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Fascism

The hate factory: xenophobia and racism in Europe

Tuesday 26 July 2011, by Enzo Traverso

Racism and xenophobia are not the residues of a “past which does not want to fade away”, archaisms which survive the disappearance of the conditions which generated them. The cataclysms of the 20th century have not vaccinated us against the temptation to stigmatize, the practice of exclusion and sometimes the pleasure of hating diversity. From this point of view, contemporary xenophobia is profoundly linked to the history of racism, substratum of a modernity which has modified its morphology but not its function. So it is necessary to situate the racist fabrication of otherness in its historical context in order to understand how it perpetuates itself today.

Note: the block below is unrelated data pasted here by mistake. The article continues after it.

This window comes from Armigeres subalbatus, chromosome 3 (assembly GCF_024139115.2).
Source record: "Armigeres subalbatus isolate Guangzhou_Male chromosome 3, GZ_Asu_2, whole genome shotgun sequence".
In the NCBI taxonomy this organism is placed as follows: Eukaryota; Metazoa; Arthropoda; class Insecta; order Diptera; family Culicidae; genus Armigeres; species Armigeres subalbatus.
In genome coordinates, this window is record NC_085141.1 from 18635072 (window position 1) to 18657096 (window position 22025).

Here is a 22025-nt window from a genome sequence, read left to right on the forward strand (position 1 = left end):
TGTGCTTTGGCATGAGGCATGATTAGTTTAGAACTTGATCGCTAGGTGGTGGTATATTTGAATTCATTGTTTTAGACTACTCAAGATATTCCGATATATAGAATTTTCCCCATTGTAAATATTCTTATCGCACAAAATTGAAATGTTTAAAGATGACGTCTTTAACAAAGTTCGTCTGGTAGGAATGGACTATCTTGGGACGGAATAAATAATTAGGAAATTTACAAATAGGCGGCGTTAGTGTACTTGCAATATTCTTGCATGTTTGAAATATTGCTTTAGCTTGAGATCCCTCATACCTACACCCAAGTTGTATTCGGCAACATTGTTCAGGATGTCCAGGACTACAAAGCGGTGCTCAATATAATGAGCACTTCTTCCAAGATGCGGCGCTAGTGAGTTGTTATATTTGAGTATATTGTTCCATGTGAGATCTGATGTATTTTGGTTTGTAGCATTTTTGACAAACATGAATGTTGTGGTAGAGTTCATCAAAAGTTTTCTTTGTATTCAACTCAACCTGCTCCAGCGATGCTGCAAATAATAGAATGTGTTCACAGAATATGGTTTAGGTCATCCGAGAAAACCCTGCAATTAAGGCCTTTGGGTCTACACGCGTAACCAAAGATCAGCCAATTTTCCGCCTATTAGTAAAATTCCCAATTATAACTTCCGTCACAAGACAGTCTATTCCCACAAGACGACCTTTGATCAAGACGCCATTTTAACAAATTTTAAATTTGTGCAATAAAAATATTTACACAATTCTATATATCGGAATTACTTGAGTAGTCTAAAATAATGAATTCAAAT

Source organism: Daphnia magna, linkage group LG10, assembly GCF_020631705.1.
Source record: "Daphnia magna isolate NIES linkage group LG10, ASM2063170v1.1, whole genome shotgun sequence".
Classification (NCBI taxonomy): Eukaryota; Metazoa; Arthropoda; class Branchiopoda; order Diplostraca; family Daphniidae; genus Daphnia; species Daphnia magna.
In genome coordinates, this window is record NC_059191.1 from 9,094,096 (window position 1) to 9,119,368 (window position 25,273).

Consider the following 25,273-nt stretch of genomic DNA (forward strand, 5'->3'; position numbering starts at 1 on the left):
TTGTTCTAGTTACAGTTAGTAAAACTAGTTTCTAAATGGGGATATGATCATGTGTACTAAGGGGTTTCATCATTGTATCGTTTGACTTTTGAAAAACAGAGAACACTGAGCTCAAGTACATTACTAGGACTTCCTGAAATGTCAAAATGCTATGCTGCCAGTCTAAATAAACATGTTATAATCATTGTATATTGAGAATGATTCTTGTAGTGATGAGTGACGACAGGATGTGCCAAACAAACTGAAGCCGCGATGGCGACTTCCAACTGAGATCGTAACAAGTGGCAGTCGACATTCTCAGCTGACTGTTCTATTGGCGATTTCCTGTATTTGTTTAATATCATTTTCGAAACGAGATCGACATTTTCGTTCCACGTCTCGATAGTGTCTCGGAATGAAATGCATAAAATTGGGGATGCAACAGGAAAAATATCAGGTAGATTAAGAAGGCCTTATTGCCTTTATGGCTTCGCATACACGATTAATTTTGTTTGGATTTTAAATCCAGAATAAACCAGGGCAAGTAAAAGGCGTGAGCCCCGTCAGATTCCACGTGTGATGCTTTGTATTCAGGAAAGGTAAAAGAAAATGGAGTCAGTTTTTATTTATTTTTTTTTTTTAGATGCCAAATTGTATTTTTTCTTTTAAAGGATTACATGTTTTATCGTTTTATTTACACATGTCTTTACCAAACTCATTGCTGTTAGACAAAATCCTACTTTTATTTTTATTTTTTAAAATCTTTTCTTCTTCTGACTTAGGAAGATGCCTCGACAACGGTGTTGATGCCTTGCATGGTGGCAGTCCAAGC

Too often racism is regarded as a kind of pathology rather than as a norm of modernity. We must understand that, in order to fight it, it is necessary to call into question a social order and a model of civilization, not just one of its deformations or distortions. It would then be necessary to start from the reality that the success of racism and xenophobia is not due to their veracity or their ability to describe reality objectively (to which they would possibly bring answers that were false or unacceptable from an ethical point of view, according to an old commonplace) but to their effectiveness, to their operational character.